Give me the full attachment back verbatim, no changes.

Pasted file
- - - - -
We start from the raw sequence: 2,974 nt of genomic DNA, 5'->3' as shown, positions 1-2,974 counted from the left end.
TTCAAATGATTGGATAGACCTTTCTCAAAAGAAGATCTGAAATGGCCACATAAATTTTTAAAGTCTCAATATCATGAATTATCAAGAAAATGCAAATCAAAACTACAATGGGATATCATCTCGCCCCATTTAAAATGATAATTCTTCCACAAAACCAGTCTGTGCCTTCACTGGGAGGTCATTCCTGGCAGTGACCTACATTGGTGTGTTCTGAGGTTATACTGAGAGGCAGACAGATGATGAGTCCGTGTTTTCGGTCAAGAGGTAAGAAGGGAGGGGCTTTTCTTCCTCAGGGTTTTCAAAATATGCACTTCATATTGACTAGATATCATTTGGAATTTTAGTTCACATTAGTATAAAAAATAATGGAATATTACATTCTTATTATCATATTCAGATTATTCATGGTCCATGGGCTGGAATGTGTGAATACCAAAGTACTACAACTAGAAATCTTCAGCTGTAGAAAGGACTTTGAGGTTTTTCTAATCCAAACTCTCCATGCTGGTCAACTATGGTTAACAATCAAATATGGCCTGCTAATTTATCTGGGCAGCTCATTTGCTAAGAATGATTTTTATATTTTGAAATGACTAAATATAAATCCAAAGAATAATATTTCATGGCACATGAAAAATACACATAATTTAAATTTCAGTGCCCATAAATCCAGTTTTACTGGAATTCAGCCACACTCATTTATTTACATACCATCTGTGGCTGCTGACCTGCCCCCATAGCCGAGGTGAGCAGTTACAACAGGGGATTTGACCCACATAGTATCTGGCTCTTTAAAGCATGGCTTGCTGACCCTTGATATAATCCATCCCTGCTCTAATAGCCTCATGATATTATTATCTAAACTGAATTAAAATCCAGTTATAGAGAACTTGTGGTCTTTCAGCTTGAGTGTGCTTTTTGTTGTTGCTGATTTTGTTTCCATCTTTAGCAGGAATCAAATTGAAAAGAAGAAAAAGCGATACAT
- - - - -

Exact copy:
We start from the raw sequence: 2,974 nt of genomic DNA, 5'->3' as shown, positions 1-2,974 counted from the left end.
TTCAAATGATTGGATAGACCTTTCTCAAAAGAAGATCTGAAATGGCCACATAAATTTTTAAAGTCTCAATATCATGAATTATCAAGAAAATGCAAATCAAAACTACAATGGGATATCATCTCGCCCCATTTAAAATGATAATTCTTCCACAAAACCAGTCTGTGCCTTCACTGGGAGGTCATTCCTGGCAGTGACCTACATTGGTGTGTTCTGAGGTTATACTGAGAGGCAGACAGATGATGAGTCCGTGTTTTCGGTCAAGAGGTAAGAAGGGAGGGGCTTTTCTTCCTCAGGGTTTTCAAAATATGCACTTCATATTGACTAGATATCATTTGGAATTTTAGTTCACATTAGTATAAAAAATAATGGAATATTACATTCTTATTATCATATTCAGATTATTCATGGTCCATGGGCTGGAATGTGTGAATACCAAAGTACTACAACTAGAAATCTTCAGCTGTAGAAAGGACTTTGAGGTTTTTCTAATCCAAACTCTCCATGCTGGTCAACTATGGTTAACAATCAAATATGGCCTGCTAATTTATCTGGGCAGCTCATTTGCTAAGAATGATTTTTATATTTTGAAATGACTAAATATAAATCCAAAGAATAATATTTCATGGCACATGAAAAATACACATAATTTAAATTTCAGTGCCCATAAATCCAGTTTTACTGGAATTCAGCCACACTCATTTATTTACATACCATCTGTGGCTGCTGACCTGCCCCCATAGCCGAGGTGAGCAGTTACAACAGGGGATTTGACCCACATAGTATCTGGCTCTTTAAAGCATGGCTTGCTGACCCTTGATATAATCCATCCCTGCTCTAATAGCCTCATGATATTATTATCTAAACTGAATTAAAATCCAGTTATAGAGAACTTGTGGTCTTTCAGCTTGAGTGTGCTTTTTGTTGTTGCTGATTTTGTTTCCATCTTTAGCAGGAATCAAATTGAAAAGAAGAAAAAGCGATACAT